With Gainsborough and Reynolds, JOHN HOPPNER (1758 - 1810) was one of the leading portrait painters in late eighteenth-century Britain. He entered the Royal Academy Schools in 1775, where he won a Gold Medal in 1782. His rapid rise was accompanied by rumours (never denied by Hoppner) that he was the illegitimate son of the future King George III, and it is true that in his education and early career Hoppner benefited from a considerable degree of royal sponsorship. He was brought up as a child of the Chapel Royal, tutored in the Royal Library where King George paid great attention to his progress, and finally presented him with an allowance in order that he might establish himself as a painter.

By the late 1780s Hoppner was a regular contributor to the Royal Academy exhibitions and quickly established himself as a fashionable portrait painter. In 1789 he succeeded Reynolds in his appointment as painter to the Prince of Wales in 1789, many of whose circle he painted.

SIZE: 33 x 26.25 inches inc. frame.
PROVENANCE: English Private Collection.
VERSO: old framer's label for A. R. Skillen & Co. Bloomsbury.
Ref: 8643
This item has been sold

SOLD.....Portrait of Sir Richard Weston, c. 1630; Attributed to Cornelius de Neve
Oil on canvas in fine 18th c. carved and giltwood frame.
A very sensitive and perceptive portrait beautifully executed in every way.

SIR RICHARD WESTON (1591-1652), eldest son of Sir Richard Weston of Sutton Place, Surrey, succeeded to the family estates on the death of his father and was knighted at Guildford in 1622.
He was a Royalist and a Catholic and his estates were sequestered by Parliament during the Civil War.

During his exile abroad, when he stayed at Ghent, Bruges and Antwerp, he studied agricultural practices of the Low Countries and wrote a discourse on husbandry. Subsequently he introduced to Surrey a scheme whereby rivers and canals became navigable by means of locks and he attempted to make the Wey navigable from Guildford to its junction with the Thames at Weybridge.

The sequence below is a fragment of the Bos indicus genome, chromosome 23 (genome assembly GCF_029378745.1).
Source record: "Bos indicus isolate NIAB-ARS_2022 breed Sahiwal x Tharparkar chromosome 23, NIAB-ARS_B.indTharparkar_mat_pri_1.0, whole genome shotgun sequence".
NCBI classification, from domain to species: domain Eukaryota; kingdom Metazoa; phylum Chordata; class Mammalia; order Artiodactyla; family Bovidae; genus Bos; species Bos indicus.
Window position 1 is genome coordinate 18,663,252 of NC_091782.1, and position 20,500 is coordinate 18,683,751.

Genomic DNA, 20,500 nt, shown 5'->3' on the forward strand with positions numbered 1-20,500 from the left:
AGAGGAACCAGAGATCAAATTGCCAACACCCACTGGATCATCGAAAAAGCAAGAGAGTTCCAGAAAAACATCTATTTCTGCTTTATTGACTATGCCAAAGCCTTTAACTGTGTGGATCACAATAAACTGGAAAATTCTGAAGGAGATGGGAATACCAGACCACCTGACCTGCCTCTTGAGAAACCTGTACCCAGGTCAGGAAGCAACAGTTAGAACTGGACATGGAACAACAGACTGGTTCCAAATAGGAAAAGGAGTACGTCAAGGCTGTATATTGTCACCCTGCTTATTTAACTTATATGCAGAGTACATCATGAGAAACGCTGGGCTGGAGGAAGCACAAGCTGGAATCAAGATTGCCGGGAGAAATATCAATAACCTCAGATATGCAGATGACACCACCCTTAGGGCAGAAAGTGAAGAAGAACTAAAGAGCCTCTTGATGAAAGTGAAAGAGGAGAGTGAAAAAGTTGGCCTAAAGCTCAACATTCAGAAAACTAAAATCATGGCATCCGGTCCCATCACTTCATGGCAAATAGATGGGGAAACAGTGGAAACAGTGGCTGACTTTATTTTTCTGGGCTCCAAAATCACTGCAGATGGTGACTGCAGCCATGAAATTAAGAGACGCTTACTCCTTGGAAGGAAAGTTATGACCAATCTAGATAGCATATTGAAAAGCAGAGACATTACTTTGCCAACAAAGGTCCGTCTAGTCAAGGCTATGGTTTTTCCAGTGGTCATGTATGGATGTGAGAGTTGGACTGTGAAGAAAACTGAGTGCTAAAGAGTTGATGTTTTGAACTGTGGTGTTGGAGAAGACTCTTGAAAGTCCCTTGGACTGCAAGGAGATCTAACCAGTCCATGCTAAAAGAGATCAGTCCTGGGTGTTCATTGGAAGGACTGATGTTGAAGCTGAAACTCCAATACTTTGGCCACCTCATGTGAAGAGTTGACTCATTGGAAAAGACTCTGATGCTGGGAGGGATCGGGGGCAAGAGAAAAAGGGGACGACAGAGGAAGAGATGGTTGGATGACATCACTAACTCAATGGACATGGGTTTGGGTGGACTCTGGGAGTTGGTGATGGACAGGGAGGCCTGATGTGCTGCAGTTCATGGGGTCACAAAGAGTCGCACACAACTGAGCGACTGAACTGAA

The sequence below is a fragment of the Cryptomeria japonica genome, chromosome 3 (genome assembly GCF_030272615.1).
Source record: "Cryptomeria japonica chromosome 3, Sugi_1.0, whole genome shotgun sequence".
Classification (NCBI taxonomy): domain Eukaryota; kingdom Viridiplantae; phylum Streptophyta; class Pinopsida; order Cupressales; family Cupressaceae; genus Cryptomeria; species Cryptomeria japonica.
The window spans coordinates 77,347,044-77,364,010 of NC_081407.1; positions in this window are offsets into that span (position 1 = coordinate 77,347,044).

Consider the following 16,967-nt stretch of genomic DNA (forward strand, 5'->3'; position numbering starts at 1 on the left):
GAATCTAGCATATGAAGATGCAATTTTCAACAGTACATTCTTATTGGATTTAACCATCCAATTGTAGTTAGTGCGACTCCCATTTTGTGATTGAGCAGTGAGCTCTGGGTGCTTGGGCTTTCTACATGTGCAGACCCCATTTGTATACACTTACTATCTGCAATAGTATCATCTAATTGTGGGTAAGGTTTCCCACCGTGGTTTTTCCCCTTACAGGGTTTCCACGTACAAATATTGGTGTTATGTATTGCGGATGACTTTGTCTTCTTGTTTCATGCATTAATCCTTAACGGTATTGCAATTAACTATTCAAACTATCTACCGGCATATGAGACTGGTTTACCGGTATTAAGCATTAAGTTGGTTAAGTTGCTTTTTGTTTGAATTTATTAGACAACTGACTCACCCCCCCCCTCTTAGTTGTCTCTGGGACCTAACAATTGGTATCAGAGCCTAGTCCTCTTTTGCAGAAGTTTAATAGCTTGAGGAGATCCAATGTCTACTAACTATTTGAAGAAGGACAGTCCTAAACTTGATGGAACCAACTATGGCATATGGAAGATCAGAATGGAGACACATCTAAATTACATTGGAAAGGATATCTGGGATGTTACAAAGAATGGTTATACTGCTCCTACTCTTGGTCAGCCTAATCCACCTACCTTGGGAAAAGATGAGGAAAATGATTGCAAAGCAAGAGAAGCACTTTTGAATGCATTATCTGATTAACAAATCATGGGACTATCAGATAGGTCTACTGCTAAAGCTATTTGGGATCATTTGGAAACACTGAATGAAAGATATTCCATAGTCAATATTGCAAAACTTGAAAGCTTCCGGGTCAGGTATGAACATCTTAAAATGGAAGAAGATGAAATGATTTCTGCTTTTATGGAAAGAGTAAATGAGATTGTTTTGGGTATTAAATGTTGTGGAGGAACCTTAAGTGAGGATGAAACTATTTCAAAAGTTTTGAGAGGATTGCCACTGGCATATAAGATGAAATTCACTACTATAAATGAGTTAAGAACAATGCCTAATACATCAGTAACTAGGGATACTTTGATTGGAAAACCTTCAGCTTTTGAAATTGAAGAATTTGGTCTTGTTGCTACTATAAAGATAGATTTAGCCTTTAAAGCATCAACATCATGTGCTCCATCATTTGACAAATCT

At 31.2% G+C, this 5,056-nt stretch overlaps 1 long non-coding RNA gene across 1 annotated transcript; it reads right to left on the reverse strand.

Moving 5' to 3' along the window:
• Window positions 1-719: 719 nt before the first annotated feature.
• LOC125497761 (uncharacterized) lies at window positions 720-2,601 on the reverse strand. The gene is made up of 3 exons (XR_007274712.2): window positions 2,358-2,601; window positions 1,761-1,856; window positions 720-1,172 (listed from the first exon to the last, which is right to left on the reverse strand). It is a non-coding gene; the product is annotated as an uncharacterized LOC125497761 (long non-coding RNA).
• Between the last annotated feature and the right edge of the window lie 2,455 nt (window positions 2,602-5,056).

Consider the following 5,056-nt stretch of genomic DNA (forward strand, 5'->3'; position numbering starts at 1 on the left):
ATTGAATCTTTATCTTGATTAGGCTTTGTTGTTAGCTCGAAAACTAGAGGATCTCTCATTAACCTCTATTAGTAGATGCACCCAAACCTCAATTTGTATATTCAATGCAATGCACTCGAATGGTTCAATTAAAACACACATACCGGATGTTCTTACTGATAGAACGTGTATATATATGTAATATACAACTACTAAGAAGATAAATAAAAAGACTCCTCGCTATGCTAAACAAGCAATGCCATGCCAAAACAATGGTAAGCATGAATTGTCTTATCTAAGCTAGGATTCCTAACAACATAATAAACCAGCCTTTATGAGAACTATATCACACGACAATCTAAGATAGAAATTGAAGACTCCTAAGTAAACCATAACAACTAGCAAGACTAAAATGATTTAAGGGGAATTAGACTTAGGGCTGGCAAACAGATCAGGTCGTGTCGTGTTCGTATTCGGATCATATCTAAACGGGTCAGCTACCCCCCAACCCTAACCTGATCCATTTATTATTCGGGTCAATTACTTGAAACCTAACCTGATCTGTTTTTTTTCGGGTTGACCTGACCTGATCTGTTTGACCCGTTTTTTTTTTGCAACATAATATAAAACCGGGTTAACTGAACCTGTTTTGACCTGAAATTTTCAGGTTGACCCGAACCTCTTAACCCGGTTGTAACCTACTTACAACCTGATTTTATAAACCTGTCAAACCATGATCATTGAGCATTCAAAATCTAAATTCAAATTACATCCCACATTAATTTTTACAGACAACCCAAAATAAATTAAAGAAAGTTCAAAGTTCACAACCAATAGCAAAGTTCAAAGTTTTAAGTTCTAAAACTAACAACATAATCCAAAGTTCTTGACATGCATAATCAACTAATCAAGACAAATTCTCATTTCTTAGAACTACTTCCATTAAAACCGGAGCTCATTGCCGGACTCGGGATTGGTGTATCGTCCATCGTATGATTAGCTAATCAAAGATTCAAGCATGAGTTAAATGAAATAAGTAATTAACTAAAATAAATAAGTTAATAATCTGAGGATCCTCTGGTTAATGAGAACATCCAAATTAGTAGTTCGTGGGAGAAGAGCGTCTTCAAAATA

The scheme was finally completed in 1653 after his death. He also introduced agricultural improvements, notably the cultivation of rich crops of hay from irrigated meadows and a new scheme of rotation founded on the cultivation of clover, flax and turnips.

He married Grace, daughter of John Harper of Cheshunt, who died in February 1669. They had seven sons and two daughters.

His ancestor, Francis Weston, was implicated in the fall of Anne Boleyn, convicted of adultery with the Queen and executed in 1536.

Richard's father, Sir Henry, entertained Queen Elizabeth twice at Sutton Place; the mansion was built by Sir Richard Weston in the 1520s and 30s probably by the Hampton Court builders.
It is reputed that King Henry VIII met Anne Boleyn at Sutton and the house remained in Weston ownership until the 19th century.
The late John Paul Getty lived and died in this renaissance house; prior to his ownership the press baron Lord Northcliffe lived there.

In 1986 Sutton Place was purchased by the American billionaire Frederich Koch as a home for his art collection; the house and estate are now for sale.

CORNELIUS DE NEVE, also known as Leneve, (c.1594-1678, painting from c. 1612). Born in Antwerp, he was a portrait painter of Netherlands stock living in England. It is thought he trained in Holland under Miereveld, but working in London by 1627. His later style has some connection with Thomas de Critz, his stepfather.
The portrait of Sir Richard is typical of his style and quality; he emphasises the sitter by placing him before a neutral background and also illuminates the sitter's face to give great depth to the work.
He also revelled in painting detail; here the sitter's features and costume are exceptionally well observed, especially the subtle detailing to the silk doublet.

SIZE: 37.75 x 32.5 inches inc. frame

PROVENANCE: Sutton Place, Surrey.

Ref: 8396
This item has been sold

SOLD....An English Flagship off a Port c.1705, by Tobias Stranover.
Oil on canvas in giltwood frame, signed lower left.

A fine marine painting by Stranover depicting a squadron of English warships off a Continental port.
In the background can be seen a beached vessel being careened and, judging by the smoke, re-tarred.
The artist captures the beauty of the heavily gunned ship of the line as she heels with the shore wind, her stern carved with the elaborate gilt 'gingerbreading' fashionable around 1700.